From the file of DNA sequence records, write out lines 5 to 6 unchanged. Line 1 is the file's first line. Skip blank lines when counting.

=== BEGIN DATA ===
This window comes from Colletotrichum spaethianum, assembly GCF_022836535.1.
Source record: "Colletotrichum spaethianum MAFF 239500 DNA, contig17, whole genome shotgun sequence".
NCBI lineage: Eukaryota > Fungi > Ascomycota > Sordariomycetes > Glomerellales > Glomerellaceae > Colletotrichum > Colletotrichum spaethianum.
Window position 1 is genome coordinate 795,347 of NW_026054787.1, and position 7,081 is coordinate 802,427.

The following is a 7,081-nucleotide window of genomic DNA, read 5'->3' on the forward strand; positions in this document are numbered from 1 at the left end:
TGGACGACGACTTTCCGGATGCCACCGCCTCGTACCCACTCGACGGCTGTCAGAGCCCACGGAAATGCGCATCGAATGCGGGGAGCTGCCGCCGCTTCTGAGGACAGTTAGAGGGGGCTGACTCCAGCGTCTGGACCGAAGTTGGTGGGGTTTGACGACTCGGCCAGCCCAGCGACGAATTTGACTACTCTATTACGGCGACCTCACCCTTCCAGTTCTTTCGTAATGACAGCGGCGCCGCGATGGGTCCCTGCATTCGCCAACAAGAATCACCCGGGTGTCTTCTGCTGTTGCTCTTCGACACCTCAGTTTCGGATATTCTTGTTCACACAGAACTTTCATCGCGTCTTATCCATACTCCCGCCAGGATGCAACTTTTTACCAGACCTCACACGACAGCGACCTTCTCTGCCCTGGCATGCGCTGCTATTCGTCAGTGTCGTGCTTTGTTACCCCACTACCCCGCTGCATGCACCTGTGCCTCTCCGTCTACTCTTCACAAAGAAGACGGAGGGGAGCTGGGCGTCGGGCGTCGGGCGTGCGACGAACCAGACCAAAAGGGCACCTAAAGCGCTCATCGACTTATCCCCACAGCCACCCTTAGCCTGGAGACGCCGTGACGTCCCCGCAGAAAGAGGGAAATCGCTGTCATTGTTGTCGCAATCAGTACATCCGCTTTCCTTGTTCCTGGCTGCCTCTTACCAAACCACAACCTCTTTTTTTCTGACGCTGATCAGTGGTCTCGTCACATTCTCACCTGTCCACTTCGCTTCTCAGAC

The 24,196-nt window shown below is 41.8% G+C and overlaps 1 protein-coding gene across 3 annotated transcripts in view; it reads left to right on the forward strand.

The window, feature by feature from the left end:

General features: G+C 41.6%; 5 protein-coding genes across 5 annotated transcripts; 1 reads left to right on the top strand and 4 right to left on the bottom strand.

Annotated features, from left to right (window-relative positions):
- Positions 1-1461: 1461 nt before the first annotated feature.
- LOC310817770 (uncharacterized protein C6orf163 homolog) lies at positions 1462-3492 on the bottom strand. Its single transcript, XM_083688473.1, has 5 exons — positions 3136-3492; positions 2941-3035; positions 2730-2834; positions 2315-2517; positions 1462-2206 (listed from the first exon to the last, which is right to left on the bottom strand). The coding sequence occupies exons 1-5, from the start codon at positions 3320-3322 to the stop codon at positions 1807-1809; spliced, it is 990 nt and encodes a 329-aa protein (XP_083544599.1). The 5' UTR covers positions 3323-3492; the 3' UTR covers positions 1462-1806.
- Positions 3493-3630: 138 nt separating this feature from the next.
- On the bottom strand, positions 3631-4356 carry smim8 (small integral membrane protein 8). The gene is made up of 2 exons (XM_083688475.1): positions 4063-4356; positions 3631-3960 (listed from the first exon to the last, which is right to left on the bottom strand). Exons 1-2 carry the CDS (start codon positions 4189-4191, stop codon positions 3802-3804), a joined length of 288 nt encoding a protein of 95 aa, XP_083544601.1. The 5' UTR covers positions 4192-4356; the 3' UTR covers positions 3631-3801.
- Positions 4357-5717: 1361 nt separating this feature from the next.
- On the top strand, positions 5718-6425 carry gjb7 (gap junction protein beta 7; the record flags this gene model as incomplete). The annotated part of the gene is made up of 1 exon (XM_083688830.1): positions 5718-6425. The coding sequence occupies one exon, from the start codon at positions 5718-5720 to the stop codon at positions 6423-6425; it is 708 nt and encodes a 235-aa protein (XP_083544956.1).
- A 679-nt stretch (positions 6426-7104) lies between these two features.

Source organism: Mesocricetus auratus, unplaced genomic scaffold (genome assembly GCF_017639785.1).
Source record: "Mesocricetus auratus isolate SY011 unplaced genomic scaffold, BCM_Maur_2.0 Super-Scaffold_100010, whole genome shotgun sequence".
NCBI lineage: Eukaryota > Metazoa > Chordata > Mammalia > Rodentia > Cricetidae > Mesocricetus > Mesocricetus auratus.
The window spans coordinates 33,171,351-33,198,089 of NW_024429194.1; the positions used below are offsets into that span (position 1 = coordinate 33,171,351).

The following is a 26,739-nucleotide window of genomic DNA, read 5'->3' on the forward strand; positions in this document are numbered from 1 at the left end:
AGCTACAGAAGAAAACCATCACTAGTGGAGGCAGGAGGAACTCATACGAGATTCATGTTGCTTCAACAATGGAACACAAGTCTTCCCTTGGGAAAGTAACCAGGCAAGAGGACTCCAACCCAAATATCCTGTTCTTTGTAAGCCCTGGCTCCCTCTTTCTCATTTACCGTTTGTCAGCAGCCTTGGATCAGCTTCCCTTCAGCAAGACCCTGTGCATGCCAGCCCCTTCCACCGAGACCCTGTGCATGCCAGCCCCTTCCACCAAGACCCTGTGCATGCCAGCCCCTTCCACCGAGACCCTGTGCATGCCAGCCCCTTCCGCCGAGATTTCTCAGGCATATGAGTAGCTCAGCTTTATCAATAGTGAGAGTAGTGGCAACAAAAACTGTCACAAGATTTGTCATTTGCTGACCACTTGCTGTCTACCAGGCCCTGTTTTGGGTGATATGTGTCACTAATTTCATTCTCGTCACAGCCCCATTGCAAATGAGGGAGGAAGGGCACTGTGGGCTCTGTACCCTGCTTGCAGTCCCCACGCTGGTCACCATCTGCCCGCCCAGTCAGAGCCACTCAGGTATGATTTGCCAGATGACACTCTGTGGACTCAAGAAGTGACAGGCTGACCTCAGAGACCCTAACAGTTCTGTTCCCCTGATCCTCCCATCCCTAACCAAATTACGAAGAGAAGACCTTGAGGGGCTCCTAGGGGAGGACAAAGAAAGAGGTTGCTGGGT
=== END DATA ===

The following is a 7,081-nucleotide window of genomic DNA, read 5'->3' on the forward strand; positions in this document are numbered from 1 at the left end:
TGGACGACGACTTTCCGGATGCCACCGCCTCGTACCCACTCGACGGCTGTCAGAGCCCACGGAAATGCGCATCGAATGCGGGGAGCTGCCGCCGCTTCTGAGGACAGTTAGAGGGGGCTGACTCCAGCGTCTGGACCGAAGTTGGTGGGGTTTGACGACTCGGCCAGCCCAGCGACGAATTTGACTACTCTATTACGGCGACCTCACCCTTCCAGTTCTTTCGTAATGACAGCGGCGCCGCGATGGGTCCCTGCATTCGCCAACAAGAATCACCCGGGTGTCTTCTGCTGTTGCTCTTCGACACCTCAGTTTCGGATATTCTTGTTCACACAGAACTTTCATCGCGTCTTATCCATACTCCCGCCAGGATGCAACTTTTTACCAGACCTCACACGACAGCGACCTTCTCTGCCCTGGCATGCGCTGCTATTCGTCAGTGTCGTGCTTTGTTACCCCACTACCCCGCTGCATGCACCTGTGCCTCTCCGTCTACTCTTCACAAAGAAGACGGAGGGGAGCTGGGCGTCGGGCGTCGGGCGTGCGACGAACCAGACCAAAAGGGCACCTAAAGCGCTCATCGACTTATCCCCACAGCCACCCTTAGCCTGGAGACGCCGTGACGTCCCCGCAGAAAGAGGGAAATCGCTGTCATTGTTGTCGCAATCAGTACATCCGCTTTCCTTGTTCCTGGCTGCCTCTTACCAAACCACAACCTCTTTTTTTCTGACGCTGATCAGTGGTCTCGTCACATTCTCACCTGTCCACTTCGCTTCTCAGAC